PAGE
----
“And I believe I have been plain from the beginning!” cries he robustiously. “I am a careful parent, Mr. Balfour; but I thank God, a patient and deleeberate man. There is many a father, sir, that would have hirsled you at once either to the altar or the field. My esteem for your character—”
“Mr. Drummond,” I interrupted, “if you have any esteem for me at all, I will beg of you to moderate your voice. It is quite needless to rowt at a gentleman in the same chamber with yourself and lending you his best attention.”
“Why, very true,” says he, with an immediate change. “And you must excuse the agitations of a parent.”
“I understand you then,” I continued—“for I will take no note of your other alternative, which perhaps it was a pity you let fall—I understand you rather to offer me encouragement in case I should desire to apply for your daughter’s hand?”
“It is not possible to express my meaning better,” said he, “and I see we shall do well together.”
“That remains to be yet seen,” said I. “But so much I need make no secret of, that I bear the lady you refer to the most tender affection, and I could not fancy, even in a dream, a better fortune than to get her.”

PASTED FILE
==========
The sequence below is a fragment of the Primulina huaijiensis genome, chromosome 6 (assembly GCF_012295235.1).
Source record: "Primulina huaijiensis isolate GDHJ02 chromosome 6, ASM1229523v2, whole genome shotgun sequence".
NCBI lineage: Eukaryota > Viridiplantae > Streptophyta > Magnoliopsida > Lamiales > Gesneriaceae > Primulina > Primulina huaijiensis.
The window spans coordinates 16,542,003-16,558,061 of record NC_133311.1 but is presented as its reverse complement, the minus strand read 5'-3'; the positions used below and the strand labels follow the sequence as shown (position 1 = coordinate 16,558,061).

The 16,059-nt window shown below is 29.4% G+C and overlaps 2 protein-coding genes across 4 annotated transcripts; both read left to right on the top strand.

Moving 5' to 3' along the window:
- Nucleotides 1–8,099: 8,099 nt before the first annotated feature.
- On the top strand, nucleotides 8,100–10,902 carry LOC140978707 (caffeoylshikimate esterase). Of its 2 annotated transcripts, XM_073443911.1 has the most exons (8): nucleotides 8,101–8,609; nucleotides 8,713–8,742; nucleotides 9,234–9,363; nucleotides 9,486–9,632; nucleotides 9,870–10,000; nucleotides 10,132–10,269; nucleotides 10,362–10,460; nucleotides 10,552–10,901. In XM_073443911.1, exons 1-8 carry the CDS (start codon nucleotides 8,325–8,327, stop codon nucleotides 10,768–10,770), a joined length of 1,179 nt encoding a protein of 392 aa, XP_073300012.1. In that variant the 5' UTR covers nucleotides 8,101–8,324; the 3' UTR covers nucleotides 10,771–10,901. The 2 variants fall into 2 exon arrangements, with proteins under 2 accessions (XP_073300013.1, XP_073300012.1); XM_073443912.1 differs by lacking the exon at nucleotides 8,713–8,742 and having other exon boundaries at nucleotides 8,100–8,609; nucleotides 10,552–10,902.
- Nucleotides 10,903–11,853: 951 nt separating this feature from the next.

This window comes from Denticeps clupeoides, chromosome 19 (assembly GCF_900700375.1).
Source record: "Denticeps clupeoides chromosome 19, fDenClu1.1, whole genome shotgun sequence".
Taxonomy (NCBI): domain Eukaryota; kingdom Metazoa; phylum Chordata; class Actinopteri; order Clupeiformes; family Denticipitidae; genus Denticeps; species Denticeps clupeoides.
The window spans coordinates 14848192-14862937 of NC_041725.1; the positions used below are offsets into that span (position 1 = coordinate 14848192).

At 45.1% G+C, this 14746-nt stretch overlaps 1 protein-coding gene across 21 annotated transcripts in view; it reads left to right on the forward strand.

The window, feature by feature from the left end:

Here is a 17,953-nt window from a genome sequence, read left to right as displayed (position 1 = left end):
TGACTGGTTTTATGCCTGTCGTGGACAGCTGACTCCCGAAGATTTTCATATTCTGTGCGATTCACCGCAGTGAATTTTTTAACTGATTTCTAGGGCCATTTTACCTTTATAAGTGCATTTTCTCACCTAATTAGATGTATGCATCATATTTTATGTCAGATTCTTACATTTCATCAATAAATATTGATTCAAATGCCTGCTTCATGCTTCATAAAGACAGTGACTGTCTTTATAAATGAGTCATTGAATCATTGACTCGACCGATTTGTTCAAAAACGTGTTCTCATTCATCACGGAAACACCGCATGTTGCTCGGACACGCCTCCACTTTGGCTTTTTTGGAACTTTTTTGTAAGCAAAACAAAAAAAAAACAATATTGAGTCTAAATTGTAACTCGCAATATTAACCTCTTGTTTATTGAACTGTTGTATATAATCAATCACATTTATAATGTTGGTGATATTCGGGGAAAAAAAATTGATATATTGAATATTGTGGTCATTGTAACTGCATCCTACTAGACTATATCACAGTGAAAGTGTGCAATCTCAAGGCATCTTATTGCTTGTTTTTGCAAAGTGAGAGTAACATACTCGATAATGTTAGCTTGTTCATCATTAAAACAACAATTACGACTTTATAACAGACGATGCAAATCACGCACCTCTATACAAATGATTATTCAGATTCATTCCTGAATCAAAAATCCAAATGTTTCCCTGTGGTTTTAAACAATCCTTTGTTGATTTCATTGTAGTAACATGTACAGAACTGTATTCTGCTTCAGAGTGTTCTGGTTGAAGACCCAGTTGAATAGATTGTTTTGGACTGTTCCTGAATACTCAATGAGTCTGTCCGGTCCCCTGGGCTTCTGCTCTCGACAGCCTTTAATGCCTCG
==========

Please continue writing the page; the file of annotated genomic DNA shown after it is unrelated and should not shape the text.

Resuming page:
“I was sure of it, I felt certain of you, David,” he cried, and reached out his hand to me.
I put it by. “You go too fast, Mr. Drummond,” said I. “There are conditions to be made; and there is a difficulty in the path, which I see not entirely how we shall come over. I have told you that, upon my side, there is no objection to the marriage, but I have good reason to believe there will be much on the young lady’s.”
“This is all beside the mark,” says he. “I will engage for her acceptance.”
“I think you forget, Mr. Drummond,” said I, “that, even in dealing with myself you have been betrayed into two-three unpalatable expressions. I will have none such employed to the young lady. I am here to speak and think for the two of us; and I give you to understand that I would no more let a wife be forced upon myself, than what I would let a husband be forced on the young lady.”
He sat and glowered at me like one in doubt and a good deal of temper.
“So that this is to be the way of it,” I concluded. “I will marry Miss Drummond, and that blythely, if she is entirely willing. But if there be the least unwillingness, as I have reason to fear—marry her will I never.”
“Well, well,” said he, “this is a small affair. As soon as she returns I will sound her a bit, and hope to reassure you——”
But I cut in again. “Not a finger of you, Mr. Drummond, or I cry off, and you can seek a husband to your daughter somewhere else,” said I. “It is I that am to be the only dealer and the only judge. I shall satisfy myself exactly; and none else shall anyways meddle—you the least of all.”
“Upon my word, sir!” he exclaimed, “and who are you to be the judge?”